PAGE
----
The campus left: In another place long plagued by Marxist thinking, perennially absurd Brown University, student columnist Morriah Horani recently summed up the emerging feminist view of science, saying science is inherently anti-female. She complains about the "sheer number of people who subscribe to [Darwin's] theory of evolution, which relies on sexist assumptions for its analytical fitness." Horani warns her fellow students to be on guard against such health-related Brown classes as Genetics, which has the audacity to term bacteria that form stiff, gene-transferring plasmids "male" and the bacteria that receive them "female." The class is "littered with gendered rhetoric that is derisive of women," warns Horani. Such attitudes, she argues, somehow explain scientists' failure to devise a male contraceptive pill (though scientists themselves claim that it's just far trickier to disrupt the male system than the female). You don't even want to know how strongly she objects to conventional descriptions of sperm-egg interaction. (Horani's discovery that there is "gendered" language in writings about reproduction resembles a recent Onion article revealing "sexism" in the animal kingdom.) Ivy-League activists of this sort are disproportionately likely to run the government and foundation bureaucracies of tomorrow, and they are beginning to add their strange, shrill , left-wing voices to the existing right-wing clamor against teaching about evolution and sex.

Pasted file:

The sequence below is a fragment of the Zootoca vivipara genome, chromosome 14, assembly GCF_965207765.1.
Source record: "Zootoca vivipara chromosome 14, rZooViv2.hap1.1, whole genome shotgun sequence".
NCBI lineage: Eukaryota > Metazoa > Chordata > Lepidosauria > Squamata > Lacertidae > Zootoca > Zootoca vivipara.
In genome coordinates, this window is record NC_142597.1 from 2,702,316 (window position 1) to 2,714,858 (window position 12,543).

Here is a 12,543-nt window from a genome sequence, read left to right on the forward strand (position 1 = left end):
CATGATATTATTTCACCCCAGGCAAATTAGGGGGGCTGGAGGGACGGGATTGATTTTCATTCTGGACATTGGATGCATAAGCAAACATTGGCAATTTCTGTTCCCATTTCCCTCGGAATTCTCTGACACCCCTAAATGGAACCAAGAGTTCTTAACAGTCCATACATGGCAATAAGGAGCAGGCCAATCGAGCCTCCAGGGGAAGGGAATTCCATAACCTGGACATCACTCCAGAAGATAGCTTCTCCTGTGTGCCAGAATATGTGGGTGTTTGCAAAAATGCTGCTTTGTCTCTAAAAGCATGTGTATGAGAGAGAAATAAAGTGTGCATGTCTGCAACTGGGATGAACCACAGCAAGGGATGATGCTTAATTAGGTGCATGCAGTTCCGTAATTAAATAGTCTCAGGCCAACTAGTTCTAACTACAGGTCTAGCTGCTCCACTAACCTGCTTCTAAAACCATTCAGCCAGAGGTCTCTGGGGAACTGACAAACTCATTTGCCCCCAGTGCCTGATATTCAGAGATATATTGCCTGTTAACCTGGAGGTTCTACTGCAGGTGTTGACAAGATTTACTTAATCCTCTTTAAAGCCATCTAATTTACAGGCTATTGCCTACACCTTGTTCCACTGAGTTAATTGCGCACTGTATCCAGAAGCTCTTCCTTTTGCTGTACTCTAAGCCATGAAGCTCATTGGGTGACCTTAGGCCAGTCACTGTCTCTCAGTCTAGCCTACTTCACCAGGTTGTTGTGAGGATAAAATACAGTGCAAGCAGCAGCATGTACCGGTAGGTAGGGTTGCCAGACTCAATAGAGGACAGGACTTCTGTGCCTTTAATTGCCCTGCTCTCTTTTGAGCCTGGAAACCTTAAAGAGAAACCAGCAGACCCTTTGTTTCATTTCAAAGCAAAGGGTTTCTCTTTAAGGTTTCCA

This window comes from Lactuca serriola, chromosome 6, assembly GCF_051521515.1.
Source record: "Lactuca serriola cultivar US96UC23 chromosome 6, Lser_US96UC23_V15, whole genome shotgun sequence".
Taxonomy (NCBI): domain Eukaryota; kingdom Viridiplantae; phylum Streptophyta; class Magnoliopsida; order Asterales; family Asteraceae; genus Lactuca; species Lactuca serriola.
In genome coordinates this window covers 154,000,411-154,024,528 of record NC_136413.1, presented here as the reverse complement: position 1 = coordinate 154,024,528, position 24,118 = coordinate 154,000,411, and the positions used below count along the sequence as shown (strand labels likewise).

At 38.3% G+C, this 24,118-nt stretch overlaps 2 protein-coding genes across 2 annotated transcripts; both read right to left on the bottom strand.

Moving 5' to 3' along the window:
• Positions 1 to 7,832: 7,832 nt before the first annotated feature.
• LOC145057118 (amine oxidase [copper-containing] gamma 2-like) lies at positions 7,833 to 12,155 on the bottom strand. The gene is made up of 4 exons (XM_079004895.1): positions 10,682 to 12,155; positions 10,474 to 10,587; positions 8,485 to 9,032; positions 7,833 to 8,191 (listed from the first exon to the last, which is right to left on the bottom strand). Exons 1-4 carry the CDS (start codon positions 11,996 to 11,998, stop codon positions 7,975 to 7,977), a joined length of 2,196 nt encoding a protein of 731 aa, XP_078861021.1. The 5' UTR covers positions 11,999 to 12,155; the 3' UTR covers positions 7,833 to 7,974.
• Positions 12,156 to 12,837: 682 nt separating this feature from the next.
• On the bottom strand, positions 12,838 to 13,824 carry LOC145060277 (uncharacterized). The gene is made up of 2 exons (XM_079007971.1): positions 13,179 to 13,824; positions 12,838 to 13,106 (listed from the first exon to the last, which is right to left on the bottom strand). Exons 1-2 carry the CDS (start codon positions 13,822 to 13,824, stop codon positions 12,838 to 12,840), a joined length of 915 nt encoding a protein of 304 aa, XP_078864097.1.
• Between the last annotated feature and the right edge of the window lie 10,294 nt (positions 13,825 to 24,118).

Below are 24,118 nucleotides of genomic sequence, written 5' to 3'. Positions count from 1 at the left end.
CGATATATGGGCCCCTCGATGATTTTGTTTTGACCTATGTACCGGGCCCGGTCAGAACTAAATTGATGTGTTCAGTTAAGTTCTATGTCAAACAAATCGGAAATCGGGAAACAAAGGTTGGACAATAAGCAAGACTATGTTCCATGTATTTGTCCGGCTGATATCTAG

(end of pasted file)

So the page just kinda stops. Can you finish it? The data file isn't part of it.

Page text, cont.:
Institutionalized sexism: You thought I was oblivious to such things after reading the preceding paragraph, didn't you? But there are times when such lefty-sounding accusations are unavoidable, and that is the way many doctors now feel about reports that from the 1950s to 1970s about half of pediatric endocrinologists offered estrogen treatments to girls who were expected to grow to over six feet in height. That's right, they treated height (in women) like an illness. According to an Associated Press report, the use of estrogen for height-prevention tapered off as fashions changed and six-foot supermodels became a popular ideal. Before that shift, though, the eugenics-like practice of preventing tall women may have robbed us of a generation of glorious amazons.
Monarchists: Politics interacted with unscientific health claims long before the present day. Marc Bloch's 1924 book The Royal Touch recounts the seventeenth-century belief that English kings had the magical ability to heal scrofula (an infection of the skin of the neck) and other illnesses. It's a reminder of how closely related human beings' belief in authority and the supernatural are. Whether politicians are still held in high enough regard to make this scam workable today is doubtful, but I wouldn't be surprised if Hollywood celebrities were able to convince legions of adoring fans that they have miraculous healing powers (they certainly have the power to influence public health debates).
What constitutes a legitimate public health priority cannot be determined solely through scientific calculations, since our preferences determine what will be considered a problem or a benefit. Still, sorting out those preferences would be an easier and more rational process if we weren't misled by propaganda and superstition.